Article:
In 2010, Haiti suffered an earthquake with devastating consequences.  225,000 people died and 1.5 million people were displaced. There was 10 million cubic meters of debris, 30 of the 49 hospitals in the country were ruined, and 80 percent of schools and 60 percent of the government structures were destroyed.  With very little infrastructure left, the internally displaced people were settled in 1500 camps in the metropolitan areas. What happened to us in Haiti has been referred to as the largest urban disaster in modern history. The humanitarian effort following the earthquake was extraordinary, with much global attention and donor support. However, there was little funding and planning for the HIV response and to address gender-based violence.  These needs had not been integrated into the larger humanitarian work, despite the fact that Haiti has the highest burden of HIV in the Caribbean region. Incidences of rape in the internally displaced camps were high, young people were turning to sex work for economic reasons, and the rates of HIV and TB transmission increased. Haiti had been receiving Global Fund grants since 2003, but the weakened systems and capacities after the earthquake challenged their implementation. UNDP was invited to be the interim Principal... Read more

Building resilience and livelihoods in the aftermath of war

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The UNDP-supported project is working to deliver tangible socio-economic benefits by investing in and restoring ecological infrastructure such as rangelands. Photo: UNDP/Afghanistan

Travelling through Afghanistan, one can see that the country is struggling to recover from 30 years of war. Poverty is especially apparent when you leave Kabul and travel to other parts of the country. UNDP has been in Afghanistan for more than 50 years, working closely with the Afghan government to operate projects across the country’s 34 provinces, but despite significant steps forward, this is a country that faces enormous recovery needs after decades of war, natural disasters and a continuing cycle of violence. After months of preparation, we at UNDP are now starting to implement the “Strengthening the Resilience of Rural Livelihood Options for Afghan Communities” project, the first climate change adaptation project in this country. UNDP is now helping Afghan communities withstand the effects of climate change, and we are focusing on building awareness and planning capacity, as well as demonstrating adaptation activities such as livelihood diversification, resilient water and irrigation infrastructure, and improved agriculture practices. This is a crucial project for poverty reduction in Afghanistan. Sixty percent of the Afghan workforce is employed in agriculture, but climate change impact has been making their lives difficult. Due to prolonged droughts, erratic rainfall and extreme temperatures, the most cultivable land... Read more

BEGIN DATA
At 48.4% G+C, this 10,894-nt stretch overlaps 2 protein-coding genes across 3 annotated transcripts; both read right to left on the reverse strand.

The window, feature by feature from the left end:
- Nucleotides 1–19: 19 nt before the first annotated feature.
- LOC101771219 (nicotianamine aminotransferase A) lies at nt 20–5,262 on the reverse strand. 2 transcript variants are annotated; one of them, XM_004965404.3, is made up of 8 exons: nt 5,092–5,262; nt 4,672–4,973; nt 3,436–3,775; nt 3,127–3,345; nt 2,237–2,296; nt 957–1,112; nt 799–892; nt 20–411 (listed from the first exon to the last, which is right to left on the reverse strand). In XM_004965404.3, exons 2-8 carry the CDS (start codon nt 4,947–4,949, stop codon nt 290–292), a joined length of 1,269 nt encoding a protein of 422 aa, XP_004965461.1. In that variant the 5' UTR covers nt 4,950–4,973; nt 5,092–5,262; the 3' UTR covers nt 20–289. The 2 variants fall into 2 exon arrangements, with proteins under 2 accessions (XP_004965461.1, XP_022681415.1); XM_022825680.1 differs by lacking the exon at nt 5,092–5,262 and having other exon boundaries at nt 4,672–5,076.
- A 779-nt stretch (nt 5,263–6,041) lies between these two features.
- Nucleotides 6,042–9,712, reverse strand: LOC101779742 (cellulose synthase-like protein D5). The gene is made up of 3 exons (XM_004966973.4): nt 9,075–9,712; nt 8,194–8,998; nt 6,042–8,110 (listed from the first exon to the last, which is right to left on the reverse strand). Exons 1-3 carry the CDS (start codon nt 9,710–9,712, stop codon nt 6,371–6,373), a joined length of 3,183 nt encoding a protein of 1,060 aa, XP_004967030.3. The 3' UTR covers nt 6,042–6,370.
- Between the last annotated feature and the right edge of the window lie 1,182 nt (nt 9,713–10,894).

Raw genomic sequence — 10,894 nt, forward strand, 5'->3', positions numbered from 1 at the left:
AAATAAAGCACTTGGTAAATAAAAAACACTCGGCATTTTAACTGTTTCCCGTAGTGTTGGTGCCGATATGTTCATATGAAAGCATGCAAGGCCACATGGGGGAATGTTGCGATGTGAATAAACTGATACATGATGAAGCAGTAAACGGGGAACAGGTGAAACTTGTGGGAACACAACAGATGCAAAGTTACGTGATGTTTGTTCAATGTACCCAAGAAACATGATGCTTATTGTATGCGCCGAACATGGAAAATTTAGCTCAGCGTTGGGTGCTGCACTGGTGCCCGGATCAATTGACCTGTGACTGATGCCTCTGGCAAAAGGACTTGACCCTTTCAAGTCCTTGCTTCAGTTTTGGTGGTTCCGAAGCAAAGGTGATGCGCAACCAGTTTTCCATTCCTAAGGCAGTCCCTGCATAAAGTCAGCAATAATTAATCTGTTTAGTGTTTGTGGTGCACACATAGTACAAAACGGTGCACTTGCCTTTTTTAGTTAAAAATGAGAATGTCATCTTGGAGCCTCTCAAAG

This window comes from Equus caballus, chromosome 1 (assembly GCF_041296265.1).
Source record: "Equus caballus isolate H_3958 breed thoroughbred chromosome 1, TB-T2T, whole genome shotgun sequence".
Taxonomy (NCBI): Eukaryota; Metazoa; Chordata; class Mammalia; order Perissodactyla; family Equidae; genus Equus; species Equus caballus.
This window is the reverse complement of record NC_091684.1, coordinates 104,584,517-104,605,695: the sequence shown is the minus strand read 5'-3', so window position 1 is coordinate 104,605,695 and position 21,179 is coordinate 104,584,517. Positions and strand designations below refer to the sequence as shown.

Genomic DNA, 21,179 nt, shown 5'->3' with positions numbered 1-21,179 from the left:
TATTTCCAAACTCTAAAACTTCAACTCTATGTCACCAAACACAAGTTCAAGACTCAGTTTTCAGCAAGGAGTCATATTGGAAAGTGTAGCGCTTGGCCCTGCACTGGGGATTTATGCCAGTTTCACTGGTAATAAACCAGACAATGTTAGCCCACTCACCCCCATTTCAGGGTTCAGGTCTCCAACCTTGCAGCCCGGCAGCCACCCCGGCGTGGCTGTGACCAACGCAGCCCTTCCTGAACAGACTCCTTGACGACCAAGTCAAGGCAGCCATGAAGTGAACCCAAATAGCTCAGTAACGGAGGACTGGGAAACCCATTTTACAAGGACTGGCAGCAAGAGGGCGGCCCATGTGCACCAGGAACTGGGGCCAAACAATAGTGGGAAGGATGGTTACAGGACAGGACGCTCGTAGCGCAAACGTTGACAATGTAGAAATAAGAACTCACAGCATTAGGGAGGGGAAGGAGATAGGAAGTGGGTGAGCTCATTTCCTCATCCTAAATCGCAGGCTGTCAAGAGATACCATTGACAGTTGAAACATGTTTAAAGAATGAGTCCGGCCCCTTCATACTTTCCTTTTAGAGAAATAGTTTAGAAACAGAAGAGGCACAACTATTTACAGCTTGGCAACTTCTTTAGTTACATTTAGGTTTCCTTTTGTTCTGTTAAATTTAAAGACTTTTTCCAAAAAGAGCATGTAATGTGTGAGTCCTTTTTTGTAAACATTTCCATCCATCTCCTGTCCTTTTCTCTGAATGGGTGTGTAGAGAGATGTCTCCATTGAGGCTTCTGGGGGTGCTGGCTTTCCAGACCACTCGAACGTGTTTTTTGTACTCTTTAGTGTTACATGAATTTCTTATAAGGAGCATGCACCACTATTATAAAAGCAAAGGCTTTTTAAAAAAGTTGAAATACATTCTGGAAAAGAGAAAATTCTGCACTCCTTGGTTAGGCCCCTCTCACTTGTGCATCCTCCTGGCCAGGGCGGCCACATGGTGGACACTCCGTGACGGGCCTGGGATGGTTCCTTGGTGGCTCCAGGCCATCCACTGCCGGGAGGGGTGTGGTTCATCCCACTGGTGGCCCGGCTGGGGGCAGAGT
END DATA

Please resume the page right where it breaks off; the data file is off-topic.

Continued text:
Why more tigers in India is good news for us all

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There were roughly 100,000 tigers in 1900; that number has tumbled to 3,200 in 2014. UNDP Photo

My first encounter with a wild tiger was pure drama. I was on safari in India’s Nagarhole National Park and only a few minutes into our game drive, the forest erupted into bedlam. There it was, slipping effortlessly through the dry season undergrowth as everybody held their breaths in a spellbound silence. But, once the safari over, I felt the pangs of loss. How much longer before this majestic creature is extinct? Tigers’ decline has been catastrophic. There were roughly 100,000 tigers in 1900.  Poached for traditional medicine, hunted for sport and hounded by the destruction of their habitats this number has tumbled to just 3,200 in 2014. Last month, for the first time in decades, tigers featured in some good news. The Indian government announced an increase in wild tiger numbers from 1,706 in 2010 to 2,226 – a 30 percent bounce back. These astonishing results didn’t come out of nowhere. India is the only country that has an official body, mandated to ensure the nuts and bolts of tiger recovery: regular population surveys, habitat and population monitoring, law enforcement etc.   India is taking a landscape approach. To protect a tiger one needs to set aside areas strictly for... Read more

Vanuatu: at the apex of climate change, disaster risk reduction, and recovery

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Scenes of the destruction caused by Cyclone Pam. Photo: Shoko Takemoto/UNDP

Early morning, I walked through downtown Port Vila, Vanuatu.  Tropical cyclone Pam certainly left many scars throughout the town: damaged buildings, one-sided trees, destroyed boats, and broken sea walls all silently speak of the immense power of what had swept through the land and the sea on the evening of 13th March 2015. Food security is a concern. The vegetable market at the centre of the town is still closed – there is no fresh produce left anywhere on the islands – and it may take weeks and months before the market will return to colour and life. Climate change and disasters go hand-in-hand in this exposed island nation, and clearly this disaster requires immediate relief. But as I continued walking by the waterfront, passing people, I could not help but notice the friendly smiles and warm good mornings that characterises the charm of the Vanuatu people.   Nambawan Café, a popular outdoor spot for gathering by the waterfront was already open a little before 7am, although it took me a while to notice that it was the same Café because most of the shops and structures around it had changed dramatically. I took the opportunity to speak to the staff... Read more

Building resilience in the face of mounting risks in the Arab Region

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A flood-affected village in Upper Nile State in Sudan. Photo: Fred Noy/UN